• Research. When cocoa growers produce a better yield of high quality cocoa beans, everyone benefits. The chocolate industry funds research into improving agricultural techniques and approaches. This has provided treatments for cocoa plant pests and diseases such as the Cocoa Pod Borer. Without support, farming families can lose well over a third of their crops each year from disease and pests.
  • Training. The industry also funds a range of Field Schools for cocoa growers in Africa. These schools show farmers how to improve their production methods. This includes pruning dead cocoa pods; weeding around plants; planting suitable native trees alongside their cocoa. The schools cover other vital aspects too e.g. business management techniques; fair and proper treatment of workers.

The benefits of sustainability

To be truly sustainable, the chocolate industry's supply chain initiatives focus on 3 key areas.

Helping cocoa growers to be better informed creates:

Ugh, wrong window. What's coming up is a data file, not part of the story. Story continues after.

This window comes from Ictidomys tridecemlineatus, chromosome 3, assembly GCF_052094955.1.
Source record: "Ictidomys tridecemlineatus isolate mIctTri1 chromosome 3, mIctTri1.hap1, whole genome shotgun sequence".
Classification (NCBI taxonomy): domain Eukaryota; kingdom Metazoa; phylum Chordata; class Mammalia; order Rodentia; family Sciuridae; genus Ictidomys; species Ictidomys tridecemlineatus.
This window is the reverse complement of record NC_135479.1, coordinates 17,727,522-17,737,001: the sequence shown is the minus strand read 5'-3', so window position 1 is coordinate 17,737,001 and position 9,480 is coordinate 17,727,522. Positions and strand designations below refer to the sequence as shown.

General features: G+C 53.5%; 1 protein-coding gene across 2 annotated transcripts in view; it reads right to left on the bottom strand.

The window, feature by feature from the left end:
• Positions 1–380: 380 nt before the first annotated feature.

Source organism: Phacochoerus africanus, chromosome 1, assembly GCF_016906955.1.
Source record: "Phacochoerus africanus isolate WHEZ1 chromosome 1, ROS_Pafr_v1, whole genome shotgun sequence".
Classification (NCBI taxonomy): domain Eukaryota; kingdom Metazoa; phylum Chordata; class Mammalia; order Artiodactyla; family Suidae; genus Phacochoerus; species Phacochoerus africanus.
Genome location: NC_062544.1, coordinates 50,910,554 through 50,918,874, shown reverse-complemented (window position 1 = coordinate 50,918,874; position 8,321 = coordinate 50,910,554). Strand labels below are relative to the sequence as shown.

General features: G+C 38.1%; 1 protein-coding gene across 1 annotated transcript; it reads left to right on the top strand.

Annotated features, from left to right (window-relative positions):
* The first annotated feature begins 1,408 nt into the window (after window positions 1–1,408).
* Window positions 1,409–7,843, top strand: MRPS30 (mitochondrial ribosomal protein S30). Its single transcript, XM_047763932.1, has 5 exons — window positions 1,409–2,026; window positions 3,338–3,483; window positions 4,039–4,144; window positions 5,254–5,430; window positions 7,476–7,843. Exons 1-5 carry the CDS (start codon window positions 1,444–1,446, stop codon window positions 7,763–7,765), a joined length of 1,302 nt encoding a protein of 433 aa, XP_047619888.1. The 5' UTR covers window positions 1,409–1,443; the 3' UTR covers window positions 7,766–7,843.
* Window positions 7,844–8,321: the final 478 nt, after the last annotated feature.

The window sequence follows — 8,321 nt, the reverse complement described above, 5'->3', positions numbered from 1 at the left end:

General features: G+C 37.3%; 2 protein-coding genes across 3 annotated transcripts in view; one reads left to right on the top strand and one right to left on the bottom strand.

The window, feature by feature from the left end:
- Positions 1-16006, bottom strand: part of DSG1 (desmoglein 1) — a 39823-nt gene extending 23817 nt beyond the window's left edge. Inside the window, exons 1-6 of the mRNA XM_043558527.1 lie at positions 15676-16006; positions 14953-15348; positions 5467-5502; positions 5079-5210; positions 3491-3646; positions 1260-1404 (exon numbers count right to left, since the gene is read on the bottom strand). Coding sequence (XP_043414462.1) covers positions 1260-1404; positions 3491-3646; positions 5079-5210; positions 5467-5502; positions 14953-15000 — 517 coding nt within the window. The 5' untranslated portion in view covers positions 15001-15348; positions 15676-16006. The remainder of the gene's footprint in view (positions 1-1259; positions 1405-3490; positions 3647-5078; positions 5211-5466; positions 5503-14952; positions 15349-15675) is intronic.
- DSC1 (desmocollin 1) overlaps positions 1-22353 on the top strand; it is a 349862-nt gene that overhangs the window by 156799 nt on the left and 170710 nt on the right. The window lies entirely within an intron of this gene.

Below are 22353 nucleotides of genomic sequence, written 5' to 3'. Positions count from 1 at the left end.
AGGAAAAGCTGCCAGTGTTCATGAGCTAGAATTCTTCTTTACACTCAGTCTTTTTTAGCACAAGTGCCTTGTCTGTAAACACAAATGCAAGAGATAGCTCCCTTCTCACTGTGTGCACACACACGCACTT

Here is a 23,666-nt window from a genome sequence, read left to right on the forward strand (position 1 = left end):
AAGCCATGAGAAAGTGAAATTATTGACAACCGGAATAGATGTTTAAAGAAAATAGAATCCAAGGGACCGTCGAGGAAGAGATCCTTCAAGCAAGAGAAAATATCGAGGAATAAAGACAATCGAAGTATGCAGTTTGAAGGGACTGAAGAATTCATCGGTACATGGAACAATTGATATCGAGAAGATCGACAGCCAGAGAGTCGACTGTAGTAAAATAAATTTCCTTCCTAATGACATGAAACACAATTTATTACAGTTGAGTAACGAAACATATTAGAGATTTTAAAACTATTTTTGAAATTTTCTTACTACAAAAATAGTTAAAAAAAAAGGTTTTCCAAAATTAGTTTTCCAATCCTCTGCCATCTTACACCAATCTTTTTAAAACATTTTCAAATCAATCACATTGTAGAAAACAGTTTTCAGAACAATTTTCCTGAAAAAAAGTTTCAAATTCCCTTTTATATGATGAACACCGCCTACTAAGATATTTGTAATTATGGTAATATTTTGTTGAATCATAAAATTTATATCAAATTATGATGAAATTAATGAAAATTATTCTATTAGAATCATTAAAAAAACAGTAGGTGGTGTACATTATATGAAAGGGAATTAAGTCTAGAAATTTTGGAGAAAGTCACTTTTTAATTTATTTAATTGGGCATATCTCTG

• economic benefits - better returns for growers and chocolate manufacturers. Higher Gross Domestic Product for the countries in which cocoa is grown.
  • environmental benefits - encouragement of bio-diversity because cocoa growing does not involve plantation-type agriculture, and helps the proliferation of species.
  • social benefits - valued, traditional ways of life are sustained but in a way that fosters better economic returns for the cocoa farmers, their families and communities.


For nearly every industry, sustainability is a key objective. Creating a sustainable chocolate industry benefits all of the industry's stakeholders, from the grower to the manufacturer.

The chocolate industry is working with relevant partners to create a sustainable future. By co-operating in this way, it is possible to improve the sustainability of the industry: better working conditions on farms; better quality cocoa; fair prices for all contributors; superior and more varied chocolate; more satisfied customers.

BCCCA | Creating a sustainable chocolate industry


About this case study:
As a result of carefully reading the Case Study, students should be able to: explain BCCCA’s role in providing a focus for UK chocolate manufacturers to work together on non-competitive issues, describe the global nature of the market for chocolate, understand the importance of sustainability in providing a livelihood for small cocoa farmers.